My second favorite was inspired by Harold Robbins’ “79 Park Avenue”, a novel I had read and enjoyed immensely in high school; my third unforgettable film titled “Karma” was probably an original that told of an enduring devotion between two souls, spanning different generations through –hold your breath– reincarnation. Either the man or the woman would die due to murder committed by a third party yet both would cross another time to find and love each other again.

Our race has been known for indulging in the shindigs of feelings and emotions (I can say the same for Indians and Koreans if you ever have seen their lovey-dovey productions). It explains why crimes of passion aren’t extraordinary occurrences here. A filipino romantic film grabs you by the neck from across a tempestuous scene or is right through laced of twists and turns. Frankly, we find western movies on love somewhat lacking, not to mention a little flat and laid-back (sorry…). American love stories are “underdone” rather than “overdone”, a former blogpal had put succinctly. I remember my excitement prior to watching the high-grossing “Love Story” and thinking afterwards “That’s it? How boh-ring!” Although I was delighted in recognizing “The Notebook” and “The Thorn Birds” came close to our standards of an ardent flick.

Unfortunately, we go overboard with the hysterics, especially in recent times, and it rationalizes my current apathy for Philippine movies. They aren’t the way they used to be. Too much crying and yelling – I’ve no idea why. All I know is getting a load of such cinematic frenzy even as a form of diversion won’t be good for my essence.

Anyway, if my fiction writing plan ever turns into fruition, plenty of scenarios will inevitably spring from my own experiences. We’ll see.

A Woman After Her Own Heart

A day for tinted roses, soft words, thoughtful prose, and tender songs. Most of them I still find either lovely or silly cute.

From across a window with glows of tiny moonbeams infusing my home, an air of sweetness has honored one faint white line.

I fancy the language of gentleness within my own heart — that my blog has, in sooth, become a true love of mine.


Most Favorite Love Song When I Was A Young Girl

An apathetic fraction of me asserts romance novels and songs like this must be held accountable for womenkind’s desolation from then till now. But it’s Valentine’s day and, as always, this memoir must hold true to my every remembrance.

I recall quite a sunshine across a vibrant sky whenever I hear this song. Oh so so young I was – around eleven years of age – and dreamy… singing while unbelievably convinced by forevers and of undying love. 🙂

– geena, feb2016


a beautiful lake in Jungfrau, Switzerland; photo taken by me in 2014

So the weary traveler, tired of passing through,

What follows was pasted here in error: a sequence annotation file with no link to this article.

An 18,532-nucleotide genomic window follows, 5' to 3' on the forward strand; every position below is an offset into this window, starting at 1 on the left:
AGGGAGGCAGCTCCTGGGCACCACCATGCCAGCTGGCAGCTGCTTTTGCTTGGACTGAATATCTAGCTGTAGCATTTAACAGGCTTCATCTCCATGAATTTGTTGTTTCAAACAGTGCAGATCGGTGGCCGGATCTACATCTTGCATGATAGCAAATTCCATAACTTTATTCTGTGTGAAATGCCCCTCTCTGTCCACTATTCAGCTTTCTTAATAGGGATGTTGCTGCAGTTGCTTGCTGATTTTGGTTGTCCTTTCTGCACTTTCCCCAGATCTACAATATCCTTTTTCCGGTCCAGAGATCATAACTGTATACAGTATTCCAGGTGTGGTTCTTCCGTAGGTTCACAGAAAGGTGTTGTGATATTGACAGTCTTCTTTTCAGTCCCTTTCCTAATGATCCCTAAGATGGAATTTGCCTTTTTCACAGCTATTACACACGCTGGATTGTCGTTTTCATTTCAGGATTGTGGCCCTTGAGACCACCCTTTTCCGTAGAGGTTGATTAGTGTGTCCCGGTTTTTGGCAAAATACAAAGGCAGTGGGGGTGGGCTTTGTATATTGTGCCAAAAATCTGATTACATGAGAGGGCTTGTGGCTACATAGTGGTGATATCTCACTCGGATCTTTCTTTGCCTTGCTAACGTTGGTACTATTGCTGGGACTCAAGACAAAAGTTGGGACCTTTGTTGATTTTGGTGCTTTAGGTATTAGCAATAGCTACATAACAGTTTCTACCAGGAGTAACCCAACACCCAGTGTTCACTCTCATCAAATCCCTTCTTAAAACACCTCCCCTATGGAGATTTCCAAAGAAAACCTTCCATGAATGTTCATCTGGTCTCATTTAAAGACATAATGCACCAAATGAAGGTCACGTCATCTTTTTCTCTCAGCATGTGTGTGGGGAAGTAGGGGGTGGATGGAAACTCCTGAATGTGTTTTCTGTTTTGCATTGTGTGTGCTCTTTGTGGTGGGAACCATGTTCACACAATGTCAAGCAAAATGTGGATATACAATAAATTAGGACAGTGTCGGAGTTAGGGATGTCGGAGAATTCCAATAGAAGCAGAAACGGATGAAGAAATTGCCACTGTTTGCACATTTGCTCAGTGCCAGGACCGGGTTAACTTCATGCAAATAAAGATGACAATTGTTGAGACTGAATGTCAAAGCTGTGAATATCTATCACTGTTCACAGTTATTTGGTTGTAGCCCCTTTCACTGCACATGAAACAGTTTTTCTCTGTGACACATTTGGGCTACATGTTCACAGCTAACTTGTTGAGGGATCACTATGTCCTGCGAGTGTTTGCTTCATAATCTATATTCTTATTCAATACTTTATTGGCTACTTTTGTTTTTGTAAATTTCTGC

Stops to get his bearings, and stays on to wait for you,

When the moon disappears forever

and the sun shines electric blue

And the mountains and trees tumble into the sea

to rest there for eternity

No matter what you do, I will still love you.


Persuasion Around A Valentine’s Day

Because nobody can break out from the digestive process of this feeling our whole lives. Certainly not me.

Destitute in spirit, I’ve given out my love and care in unlikely places where they’ve been needed and I’ve let the warmth of that knowledge enfold me.

But I’ve also wandered over emotional fires where I’ve soon begged for raindrops to fall onto my face. I’ve no want for anything murky, punishing, unequal nor untrue anymore.

I’ve to unravel this part of me that isolates such uncertainty. This part of me that fumbles across a barrenness that barely retrieves my understanding.

Who is this woman, and how has she grown past her wounds?

All I see is the girl whose face is turned upwards with arms outspread wide waiting for the flames of sky to claim her.

Wild in affection. Deep in love. My heart. My soul. This paradise.




— geena, feb2016


What She Did For Love

A cliché. A song with the same title she even deems fairly unappealing. But the title, the line “what I did for love” speaks true of her past.

She used to be the young woman who had dreamed there was a kind of love worth dying for. The young maiden who, as a child, hadn’t felt the mandatory loving atmosphere at home that she tried to find it from men who might have perceived, or not, the pleading tone underneath “Can you put me foremost in your heart?” But she’s probably one more of the countless women wanting of the right amount of self-esteem nearly all their lives. A woman true to form who’s unable to apprehend the ground around her.

How dare he hurt me this much. I’ll never speak to him again.” Next thing she knows, her feet could only lead her to where her heart is. Scenes from a movie where after a knock on the door the man opens it to find himself face to face with his woman—not too long after a quarrel—in despair and in complete surrender: That’s her.